The teacher returned to the old virtues, and drew the file structure on the wall. Perhaps that was a lucky punch, because the file structure became very clear in that wat. Then he explained:
The class worked for a while. Then it was time for lunch. Everyone walked to the canteen.
How many times have my Tweeps and blog posts been read? It is impossible to know such a thing. On the other hand, it is possible to follow statistics on Twitter and on my web server.
Here’s a quick and dirty status over the media impact of the research project “What You Should Know About WordPress”. If we add the tweeps and the visitors at my website, there are around 9171 visits or reads.
It’s easy to follow the statistics on Twitter. On research-wordpress.dk I have counted visitors. After all: there’s a good chance that they are human.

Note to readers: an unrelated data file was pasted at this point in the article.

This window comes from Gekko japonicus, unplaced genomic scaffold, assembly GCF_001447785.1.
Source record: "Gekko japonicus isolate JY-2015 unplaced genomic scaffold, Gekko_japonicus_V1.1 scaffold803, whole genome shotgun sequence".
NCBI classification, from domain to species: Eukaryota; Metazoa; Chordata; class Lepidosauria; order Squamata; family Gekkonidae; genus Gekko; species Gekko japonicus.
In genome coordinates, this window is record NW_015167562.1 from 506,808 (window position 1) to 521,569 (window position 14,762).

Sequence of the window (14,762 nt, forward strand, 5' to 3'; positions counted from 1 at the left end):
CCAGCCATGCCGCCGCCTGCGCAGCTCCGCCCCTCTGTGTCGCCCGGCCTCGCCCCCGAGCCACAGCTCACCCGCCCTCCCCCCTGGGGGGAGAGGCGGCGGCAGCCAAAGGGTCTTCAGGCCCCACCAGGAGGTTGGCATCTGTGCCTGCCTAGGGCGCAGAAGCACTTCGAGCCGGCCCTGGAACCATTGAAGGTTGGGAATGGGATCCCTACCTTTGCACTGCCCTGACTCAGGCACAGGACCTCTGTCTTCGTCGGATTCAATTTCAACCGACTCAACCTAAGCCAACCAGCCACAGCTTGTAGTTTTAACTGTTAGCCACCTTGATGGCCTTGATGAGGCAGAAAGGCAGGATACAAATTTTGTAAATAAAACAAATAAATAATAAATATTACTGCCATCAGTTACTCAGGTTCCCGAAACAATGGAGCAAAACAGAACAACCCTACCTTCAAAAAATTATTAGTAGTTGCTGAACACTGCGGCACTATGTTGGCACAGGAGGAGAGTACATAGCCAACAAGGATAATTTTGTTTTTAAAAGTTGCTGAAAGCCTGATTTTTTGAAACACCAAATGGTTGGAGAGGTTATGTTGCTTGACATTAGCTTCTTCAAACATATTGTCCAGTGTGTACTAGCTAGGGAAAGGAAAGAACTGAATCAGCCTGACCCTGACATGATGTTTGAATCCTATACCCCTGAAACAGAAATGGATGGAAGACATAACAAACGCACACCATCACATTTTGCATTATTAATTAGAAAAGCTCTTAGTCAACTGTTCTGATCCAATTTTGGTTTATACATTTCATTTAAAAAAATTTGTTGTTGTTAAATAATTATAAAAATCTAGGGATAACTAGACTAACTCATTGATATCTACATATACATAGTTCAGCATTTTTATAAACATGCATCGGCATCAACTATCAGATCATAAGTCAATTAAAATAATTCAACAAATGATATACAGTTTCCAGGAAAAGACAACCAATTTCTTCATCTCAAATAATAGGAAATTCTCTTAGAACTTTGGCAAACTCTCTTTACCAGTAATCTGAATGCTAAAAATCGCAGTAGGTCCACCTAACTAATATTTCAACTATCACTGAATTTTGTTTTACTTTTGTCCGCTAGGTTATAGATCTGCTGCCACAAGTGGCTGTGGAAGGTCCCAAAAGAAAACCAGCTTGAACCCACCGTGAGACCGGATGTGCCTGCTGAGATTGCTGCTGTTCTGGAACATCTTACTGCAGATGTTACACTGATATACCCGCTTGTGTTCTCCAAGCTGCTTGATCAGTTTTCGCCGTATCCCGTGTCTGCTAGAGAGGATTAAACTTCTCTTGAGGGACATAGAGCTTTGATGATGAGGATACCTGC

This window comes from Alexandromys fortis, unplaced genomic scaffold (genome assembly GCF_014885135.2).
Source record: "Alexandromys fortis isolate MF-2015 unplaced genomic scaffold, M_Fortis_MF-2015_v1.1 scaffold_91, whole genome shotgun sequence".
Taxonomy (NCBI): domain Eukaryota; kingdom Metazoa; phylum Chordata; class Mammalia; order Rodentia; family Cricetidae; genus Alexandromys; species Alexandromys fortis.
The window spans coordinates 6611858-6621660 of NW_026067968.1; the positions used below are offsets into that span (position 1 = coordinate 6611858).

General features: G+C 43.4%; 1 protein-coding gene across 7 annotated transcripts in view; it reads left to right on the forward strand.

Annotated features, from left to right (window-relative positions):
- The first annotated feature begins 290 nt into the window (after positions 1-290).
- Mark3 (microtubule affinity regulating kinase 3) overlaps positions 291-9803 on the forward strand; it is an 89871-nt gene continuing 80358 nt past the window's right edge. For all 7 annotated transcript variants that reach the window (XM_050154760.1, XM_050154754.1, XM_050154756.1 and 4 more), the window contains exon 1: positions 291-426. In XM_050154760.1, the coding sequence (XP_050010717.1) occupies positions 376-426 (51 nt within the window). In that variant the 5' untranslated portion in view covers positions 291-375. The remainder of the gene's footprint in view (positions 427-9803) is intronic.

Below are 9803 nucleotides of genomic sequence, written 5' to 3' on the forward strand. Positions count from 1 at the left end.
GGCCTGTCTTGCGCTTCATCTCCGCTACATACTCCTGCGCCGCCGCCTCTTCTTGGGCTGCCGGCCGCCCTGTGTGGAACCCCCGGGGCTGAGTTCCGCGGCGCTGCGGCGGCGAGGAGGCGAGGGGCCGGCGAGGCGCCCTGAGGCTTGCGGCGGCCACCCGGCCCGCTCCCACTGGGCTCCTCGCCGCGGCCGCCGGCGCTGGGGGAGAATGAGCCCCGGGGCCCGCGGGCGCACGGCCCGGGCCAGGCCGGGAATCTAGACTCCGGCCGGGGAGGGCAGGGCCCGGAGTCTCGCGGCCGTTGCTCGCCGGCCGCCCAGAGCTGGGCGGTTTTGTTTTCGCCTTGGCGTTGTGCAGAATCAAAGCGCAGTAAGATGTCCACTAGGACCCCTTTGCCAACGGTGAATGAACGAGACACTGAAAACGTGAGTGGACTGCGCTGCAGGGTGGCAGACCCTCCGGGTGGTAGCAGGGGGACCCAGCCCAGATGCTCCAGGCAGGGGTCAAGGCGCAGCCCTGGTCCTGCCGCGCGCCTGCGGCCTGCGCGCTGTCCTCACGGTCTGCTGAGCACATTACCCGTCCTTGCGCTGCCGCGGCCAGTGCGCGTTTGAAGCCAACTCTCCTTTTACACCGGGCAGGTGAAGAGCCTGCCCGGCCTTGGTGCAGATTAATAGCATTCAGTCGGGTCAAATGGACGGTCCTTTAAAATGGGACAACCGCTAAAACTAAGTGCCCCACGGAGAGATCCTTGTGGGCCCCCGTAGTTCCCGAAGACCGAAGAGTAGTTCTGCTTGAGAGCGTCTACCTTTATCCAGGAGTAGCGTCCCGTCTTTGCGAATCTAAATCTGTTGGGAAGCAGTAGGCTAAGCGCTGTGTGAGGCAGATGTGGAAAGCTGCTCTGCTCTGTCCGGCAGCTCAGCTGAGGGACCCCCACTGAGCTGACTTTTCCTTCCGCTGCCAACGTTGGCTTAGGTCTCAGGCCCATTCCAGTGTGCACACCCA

|Tweets: 7 (only relevant tweeps counted)||1365||impressions|
|Website: 89 posts||7806||visitors|
|Slack ( not counted )|
|make.wordpress.org ( not counted )|
Before the weekend I just had to try to grap content from my webpage via AJAX. The code is still a bit crude, but work it does. With a little tweak here and there it will be possible to show “New Posts” or “… more from the category X” and similar stuff.
A few external scripts seem to be blocked by my client.
Source: WordPress REST API Tutorial from LearnWebCode.
( K. Adam White slides and original page here )
“WordPress 4.7 comes with REST API endpoints for posts, comments, terms, users, meta, and settings.” (Source: WordPress’ text about the API).
One of the great news in WordPress 4.7 is the REST API. Now it is possible to exchange data in the form of Json Objects.
Let’s try out the REST API in a simple terminal. In bash try this:
Perhaps the result above seems like gibberish to the uninitiated. But if we use a Json parser online, you’ll get a human readable result.
If you’re eyes are in top condition, you can see: